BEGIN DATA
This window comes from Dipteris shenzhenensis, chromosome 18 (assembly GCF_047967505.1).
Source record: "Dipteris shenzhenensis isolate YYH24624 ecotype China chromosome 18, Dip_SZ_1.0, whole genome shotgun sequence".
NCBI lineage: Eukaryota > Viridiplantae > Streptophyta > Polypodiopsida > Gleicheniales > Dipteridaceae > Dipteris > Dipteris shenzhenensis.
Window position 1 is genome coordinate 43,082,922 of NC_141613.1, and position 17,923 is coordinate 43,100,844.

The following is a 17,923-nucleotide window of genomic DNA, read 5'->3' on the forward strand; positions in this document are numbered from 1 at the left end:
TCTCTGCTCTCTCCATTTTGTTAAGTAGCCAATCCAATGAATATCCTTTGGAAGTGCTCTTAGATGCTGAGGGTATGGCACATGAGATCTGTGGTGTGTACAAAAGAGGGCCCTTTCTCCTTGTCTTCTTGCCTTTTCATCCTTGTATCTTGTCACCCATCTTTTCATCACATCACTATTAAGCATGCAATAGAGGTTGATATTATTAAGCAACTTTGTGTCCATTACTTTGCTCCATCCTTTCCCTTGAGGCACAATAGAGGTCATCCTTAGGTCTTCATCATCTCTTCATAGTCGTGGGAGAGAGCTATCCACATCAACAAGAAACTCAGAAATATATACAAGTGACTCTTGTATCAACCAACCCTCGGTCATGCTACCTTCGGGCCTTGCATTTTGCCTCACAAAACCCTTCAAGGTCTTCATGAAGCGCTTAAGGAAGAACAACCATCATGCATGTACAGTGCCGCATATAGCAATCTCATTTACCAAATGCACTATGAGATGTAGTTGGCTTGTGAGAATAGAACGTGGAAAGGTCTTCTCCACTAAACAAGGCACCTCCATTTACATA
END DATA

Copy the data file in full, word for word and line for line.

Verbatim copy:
This window comes from Dipteris shenzhenensis, chromosome 18 (assembly GCF_047967505.1).
Source record: "Dipteris shenzhenensis isolate YYH24624 ecotype China chromosome 18, Dip_SZ_1.0, whole genome shotgun sequence".
NCBI lineage: Eukaryota > Viridiplantae > Streptophyta > Polypodiopsida > Gleicheniales > Dipteridaceae > Dipteris > Dipteris shenzhenensis.
Window position 1 is genome coordinate 43,082,922 of NC_141613.1, and position 17,923 is coordinate 43,100,844.

The following is a 17,923-nucleotide window of genomic DNA, read 5'->3' on the forward strand; positions in this document are numbered from 1 at the left end:
TCTCTGCTCTCTCCATTTTGTTAAGTAGCCAATCCAATGAATATCCTTTGGAAGTGCTCTTAGATGCTGAGGGTATGGCACATGAGATCTGTGGTGTGTACAAAAGAGGGCCCTTTCTCCTTGTCTTCTTGCCTTTTCATCCTTGTATCTTGTCACCCATCTTTTCATCACATCACTATTAAGCATGCAATAGAGGTTGATATTATTAAGCAACTTTGTGTCCATTACTTTGCTCCATCCTTTCCCTTGAGGCACAATAGAGGTCATCCTTAGGTCTTCATCATCTCTTCATAGTCGTGGGAGAGAGCTATCCACATCAACAAGAAACTCAGAAATATATACAAGTGACTCTTGTATCAACCAACCCTCGGTCATGCTACCTTCGGGCCTTGCATTTTGCCTCACAAAACCCTTCAAGGTCTTCATGAAGCGCTTAAGGAAGAACAACCATCATGCATGTACAGTGCCGCATATAGCAATCTCATTTACCAAATGCACTATGAGATGTAGTTGGCTTGTGAGAATAGAACGTGGAAAGGTCTTCTCCACTAAACAAGGCACCTCCATTTACATA